Canadian gambler: you let me lose C$330,000

“An admitted gambling addict claims the British Columbia Lottery and two casino companies let her gamble away hundreds of thousands of dollars after she signed a voluntary self-exclusion program for problem gamblers.” [Courthouse News via Legal Blog Watch; similar] Meanwhile, another man is claiming the government-owned lottery did finally enforce its exclusion order — and, per its rules, refused to pay him — when he won a $42,000 jackpot. [Globe and Mail]


  • Well, if you can’t win, it’s not gambling.


  • Well it seems to me in the first case that if they offered a self exclusion program they voluntarily assumed a duty of care that they subsequently failed to meet. If you can’t make the program work, don’t offer it and allow people to think it will prevent them from gambling. In the second, he seems to have voluntarily waived his right to any winnings, so….

  • I don’t see that he waived his right to any winnings. He asked not to be allowed to gamble. Having allowed him to gamble anyhow, the casino is obligated to pay out.

  • Gumby, in the first case it was the gambler who entered voluntarily. There is nothing in the story to suggest that the program was offered voluntarily by the casino; it was probably mandated by the government (as it is in Missouri, where the casinos do have some statutory immunity to suits from patrons who sneak in anyway).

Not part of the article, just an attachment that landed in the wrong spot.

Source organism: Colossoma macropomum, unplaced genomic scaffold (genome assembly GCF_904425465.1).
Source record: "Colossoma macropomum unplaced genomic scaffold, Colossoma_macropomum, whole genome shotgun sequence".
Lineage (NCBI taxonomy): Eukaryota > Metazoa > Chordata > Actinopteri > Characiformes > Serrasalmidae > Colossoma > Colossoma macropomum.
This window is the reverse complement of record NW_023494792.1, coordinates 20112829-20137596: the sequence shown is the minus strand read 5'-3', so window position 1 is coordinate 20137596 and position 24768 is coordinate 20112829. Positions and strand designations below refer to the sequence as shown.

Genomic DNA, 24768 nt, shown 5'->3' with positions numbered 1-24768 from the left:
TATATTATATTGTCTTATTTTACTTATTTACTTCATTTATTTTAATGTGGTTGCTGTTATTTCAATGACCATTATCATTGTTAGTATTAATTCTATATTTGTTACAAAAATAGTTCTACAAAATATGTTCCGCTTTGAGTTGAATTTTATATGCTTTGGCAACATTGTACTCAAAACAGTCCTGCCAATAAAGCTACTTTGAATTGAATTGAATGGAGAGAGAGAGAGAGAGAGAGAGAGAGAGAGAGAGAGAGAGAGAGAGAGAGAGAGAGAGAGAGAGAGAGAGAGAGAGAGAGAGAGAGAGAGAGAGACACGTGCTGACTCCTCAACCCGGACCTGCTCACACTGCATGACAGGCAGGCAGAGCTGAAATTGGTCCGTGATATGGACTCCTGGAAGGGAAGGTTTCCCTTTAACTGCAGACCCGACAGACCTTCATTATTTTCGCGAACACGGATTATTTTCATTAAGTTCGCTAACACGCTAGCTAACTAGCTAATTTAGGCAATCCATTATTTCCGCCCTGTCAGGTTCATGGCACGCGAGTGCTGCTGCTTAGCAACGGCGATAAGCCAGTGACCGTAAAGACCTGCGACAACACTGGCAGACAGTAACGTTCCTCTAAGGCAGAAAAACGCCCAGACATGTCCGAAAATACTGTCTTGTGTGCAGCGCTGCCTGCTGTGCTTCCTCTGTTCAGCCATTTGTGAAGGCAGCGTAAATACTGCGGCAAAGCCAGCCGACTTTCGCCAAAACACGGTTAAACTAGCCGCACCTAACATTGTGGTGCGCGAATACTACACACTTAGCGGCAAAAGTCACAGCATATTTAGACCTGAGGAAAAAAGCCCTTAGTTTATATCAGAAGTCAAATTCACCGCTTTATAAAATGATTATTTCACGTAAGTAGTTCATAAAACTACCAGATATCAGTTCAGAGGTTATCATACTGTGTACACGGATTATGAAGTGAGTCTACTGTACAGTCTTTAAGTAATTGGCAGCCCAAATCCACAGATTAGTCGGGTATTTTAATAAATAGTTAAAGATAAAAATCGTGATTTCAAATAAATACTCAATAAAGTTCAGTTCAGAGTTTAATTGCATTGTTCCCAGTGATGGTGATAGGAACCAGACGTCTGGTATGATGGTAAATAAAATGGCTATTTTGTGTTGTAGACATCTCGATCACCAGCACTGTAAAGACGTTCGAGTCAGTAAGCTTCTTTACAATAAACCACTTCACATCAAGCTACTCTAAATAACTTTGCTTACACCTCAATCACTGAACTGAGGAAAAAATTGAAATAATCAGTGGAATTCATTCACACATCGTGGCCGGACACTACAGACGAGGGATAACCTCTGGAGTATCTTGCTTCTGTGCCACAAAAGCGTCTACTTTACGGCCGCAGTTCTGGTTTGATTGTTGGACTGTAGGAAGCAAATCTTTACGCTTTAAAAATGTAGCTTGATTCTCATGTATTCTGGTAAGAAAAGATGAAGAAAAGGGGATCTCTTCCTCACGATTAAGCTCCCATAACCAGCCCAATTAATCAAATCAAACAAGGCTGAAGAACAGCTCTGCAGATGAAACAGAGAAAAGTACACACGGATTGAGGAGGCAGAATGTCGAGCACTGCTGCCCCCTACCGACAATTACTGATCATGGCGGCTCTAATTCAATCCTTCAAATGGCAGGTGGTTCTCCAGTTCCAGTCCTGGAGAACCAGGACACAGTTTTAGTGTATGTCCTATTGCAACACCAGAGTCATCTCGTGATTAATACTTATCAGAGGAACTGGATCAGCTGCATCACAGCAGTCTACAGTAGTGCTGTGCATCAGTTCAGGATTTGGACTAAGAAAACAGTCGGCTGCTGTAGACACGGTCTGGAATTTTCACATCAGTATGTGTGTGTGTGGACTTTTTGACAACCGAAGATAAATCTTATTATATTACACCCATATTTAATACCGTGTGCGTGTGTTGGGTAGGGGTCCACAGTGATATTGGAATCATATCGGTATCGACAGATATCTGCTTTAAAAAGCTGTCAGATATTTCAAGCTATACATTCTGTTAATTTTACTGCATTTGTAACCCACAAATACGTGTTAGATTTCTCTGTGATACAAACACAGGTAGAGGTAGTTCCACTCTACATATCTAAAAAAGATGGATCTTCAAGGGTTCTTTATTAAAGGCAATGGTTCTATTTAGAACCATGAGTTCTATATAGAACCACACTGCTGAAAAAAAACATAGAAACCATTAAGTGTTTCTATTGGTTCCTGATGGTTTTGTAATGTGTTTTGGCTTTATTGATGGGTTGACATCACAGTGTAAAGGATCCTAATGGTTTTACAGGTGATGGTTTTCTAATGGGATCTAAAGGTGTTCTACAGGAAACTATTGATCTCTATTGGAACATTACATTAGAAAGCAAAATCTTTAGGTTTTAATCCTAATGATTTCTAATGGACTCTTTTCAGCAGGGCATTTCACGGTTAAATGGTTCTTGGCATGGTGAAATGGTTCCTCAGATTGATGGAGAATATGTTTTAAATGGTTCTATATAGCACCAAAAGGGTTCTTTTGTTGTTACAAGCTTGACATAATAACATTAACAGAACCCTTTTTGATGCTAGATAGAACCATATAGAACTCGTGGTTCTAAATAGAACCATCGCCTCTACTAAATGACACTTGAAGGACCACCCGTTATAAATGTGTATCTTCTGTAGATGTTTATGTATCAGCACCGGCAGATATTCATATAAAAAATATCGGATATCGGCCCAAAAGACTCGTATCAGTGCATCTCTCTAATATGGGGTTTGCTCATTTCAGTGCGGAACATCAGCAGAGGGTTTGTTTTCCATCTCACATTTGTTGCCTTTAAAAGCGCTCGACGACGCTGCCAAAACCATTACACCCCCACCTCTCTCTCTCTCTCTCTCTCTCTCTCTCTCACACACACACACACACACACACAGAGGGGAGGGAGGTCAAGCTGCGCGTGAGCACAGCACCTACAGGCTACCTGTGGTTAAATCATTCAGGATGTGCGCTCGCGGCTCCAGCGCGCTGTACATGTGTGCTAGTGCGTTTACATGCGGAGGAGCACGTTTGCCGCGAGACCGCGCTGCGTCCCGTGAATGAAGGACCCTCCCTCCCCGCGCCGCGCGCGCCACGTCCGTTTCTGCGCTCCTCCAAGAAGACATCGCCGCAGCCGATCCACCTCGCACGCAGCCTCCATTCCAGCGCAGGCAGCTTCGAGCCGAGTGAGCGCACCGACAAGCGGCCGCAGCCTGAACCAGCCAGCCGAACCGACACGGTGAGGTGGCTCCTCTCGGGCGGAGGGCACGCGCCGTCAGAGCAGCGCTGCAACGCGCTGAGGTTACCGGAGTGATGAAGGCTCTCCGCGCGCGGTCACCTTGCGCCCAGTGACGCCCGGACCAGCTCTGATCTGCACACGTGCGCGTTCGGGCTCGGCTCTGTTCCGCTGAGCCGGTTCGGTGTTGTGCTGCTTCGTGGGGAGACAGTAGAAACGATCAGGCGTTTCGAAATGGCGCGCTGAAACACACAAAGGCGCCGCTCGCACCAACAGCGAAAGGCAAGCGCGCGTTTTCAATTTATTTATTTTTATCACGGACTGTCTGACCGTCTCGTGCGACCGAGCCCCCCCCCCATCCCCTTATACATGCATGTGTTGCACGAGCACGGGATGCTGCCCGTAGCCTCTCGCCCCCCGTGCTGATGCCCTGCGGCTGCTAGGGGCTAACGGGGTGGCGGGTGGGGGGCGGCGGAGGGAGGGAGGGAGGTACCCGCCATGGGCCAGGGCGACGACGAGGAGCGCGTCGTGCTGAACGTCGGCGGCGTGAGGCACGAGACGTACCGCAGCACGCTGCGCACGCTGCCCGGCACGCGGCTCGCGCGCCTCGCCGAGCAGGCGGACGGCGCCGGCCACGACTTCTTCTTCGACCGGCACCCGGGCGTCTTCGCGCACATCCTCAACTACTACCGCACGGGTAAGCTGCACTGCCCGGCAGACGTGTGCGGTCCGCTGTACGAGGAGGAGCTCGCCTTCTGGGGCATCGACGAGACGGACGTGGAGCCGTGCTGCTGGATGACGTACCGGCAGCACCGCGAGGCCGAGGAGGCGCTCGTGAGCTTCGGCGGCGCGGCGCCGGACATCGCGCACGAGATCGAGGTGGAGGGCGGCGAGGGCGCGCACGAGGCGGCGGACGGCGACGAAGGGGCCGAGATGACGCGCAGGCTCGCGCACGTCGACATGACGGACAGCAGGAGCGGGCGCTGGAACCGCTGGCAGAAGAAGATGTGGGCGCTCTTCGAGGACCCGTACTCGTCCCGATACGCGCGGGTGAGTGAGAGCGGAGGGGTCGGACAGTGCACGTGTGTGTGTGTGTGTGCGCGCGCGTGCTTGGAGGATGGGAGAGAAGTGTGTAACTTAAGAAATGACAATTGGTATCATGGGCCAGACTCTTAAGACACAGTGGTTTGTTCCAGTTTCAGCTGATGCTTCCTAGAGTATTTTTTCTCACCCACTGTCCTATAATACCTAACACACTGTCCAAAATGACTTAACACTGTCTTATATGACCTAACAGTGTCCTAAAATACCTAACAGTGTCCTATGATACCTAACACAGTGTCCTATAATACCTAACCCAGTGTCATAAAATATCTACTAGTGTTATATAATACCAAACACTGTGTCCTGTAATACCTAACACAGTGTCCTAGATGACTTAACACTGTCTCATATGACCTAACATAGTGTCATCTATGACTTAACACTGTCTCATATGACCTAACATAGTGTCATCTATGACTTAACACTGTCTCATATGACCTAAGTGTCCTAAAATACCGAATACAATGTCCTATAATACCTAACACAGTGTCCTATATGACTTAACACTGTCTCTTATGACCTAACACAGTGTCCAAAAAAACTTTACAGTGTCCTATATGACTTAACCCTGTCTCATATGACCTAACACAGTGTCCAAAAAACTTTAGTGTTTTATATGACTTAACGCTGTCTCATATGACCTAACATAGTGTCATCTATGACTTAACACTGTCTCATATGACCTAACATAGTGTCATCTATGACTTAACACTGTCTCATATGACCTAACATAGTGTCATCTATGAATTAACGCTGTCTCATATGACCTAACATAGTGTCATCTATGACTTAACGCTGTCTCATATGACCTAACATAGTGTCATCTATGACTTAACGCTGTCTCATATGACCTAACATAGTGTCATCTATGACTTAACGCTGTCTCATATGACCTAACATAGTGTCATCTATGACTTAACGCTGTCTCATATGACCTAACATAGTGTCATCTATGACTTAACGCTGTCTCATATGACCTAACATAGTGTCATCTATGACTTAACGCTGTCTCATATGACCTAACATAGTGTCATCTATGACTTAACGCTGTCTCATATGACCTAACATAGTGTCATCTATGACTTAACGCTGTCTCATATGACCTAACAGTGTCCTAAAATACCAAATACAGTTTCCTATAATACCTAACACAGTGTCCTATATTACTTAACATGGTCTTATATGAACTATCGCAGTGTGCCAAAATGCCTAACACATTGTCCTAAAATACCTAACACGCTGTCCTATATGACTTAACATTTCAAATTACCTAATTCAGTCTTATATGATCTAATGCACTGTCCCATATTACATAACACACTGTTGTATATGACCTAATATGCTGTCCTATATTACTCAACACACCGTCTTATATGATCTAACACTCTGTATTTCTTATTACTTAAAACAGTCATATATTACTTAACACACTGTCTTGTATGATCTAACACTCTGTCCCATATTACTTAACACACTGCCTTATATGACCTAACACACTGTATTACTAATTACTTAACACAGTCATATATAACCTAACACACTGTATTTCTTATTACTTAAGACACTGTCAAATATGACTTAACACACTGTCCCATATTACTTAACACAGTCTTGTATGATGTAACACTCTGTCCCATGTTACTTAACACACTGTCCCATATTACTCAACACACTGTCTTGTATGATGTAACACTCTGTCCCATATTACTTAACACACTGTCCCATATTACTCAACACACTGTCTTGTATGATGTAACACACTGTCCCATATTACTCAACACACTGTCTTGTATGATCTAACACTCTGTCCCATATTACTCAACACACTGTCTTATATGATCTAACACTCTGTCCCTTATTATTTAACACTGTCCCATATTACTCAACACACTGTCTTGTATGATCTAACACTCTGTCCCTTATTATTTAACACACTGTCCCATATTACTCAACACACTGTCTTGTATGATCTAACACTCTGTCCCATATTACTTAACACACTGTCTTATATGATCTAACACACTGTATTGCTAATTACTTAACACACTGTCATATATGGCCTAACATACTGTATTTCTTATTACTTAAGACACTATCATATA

As for the second, the gambler can be made whole simply by returning his initial wager.

  • In the first case, whether the program was offered “voluntarily” is meaningless. If operating the program is a condition of obtaining a business license, the casinos are obligated to operate it competently. If, for example, my obtaining a permit to build an apartment building is contingent on my ugrading a sewer line, and that sewerline fails and causes damage, whether I “voluntarily” undertook to upgrade the sewerline is irrelevant.

    In the second, I agree — he should get his wager back. I would think that part of participating in the program was signing a document saying “I agree that if I gamble I will not be entitled to any winnings”. I would think (hope?) the lawyer that drew up the terms for participation in the program would have considered the possibility that a probelm gambler would evade whatever system that would prevent him from gambling. With respect to lotteries, it would be very difficult to police, as tickets are sold over the counter at every two bit smoke shop. I’d think a key element of the program is that the gambler would agree to participate, like by waiving winnings, to the same degree as the govt / gambling facilities.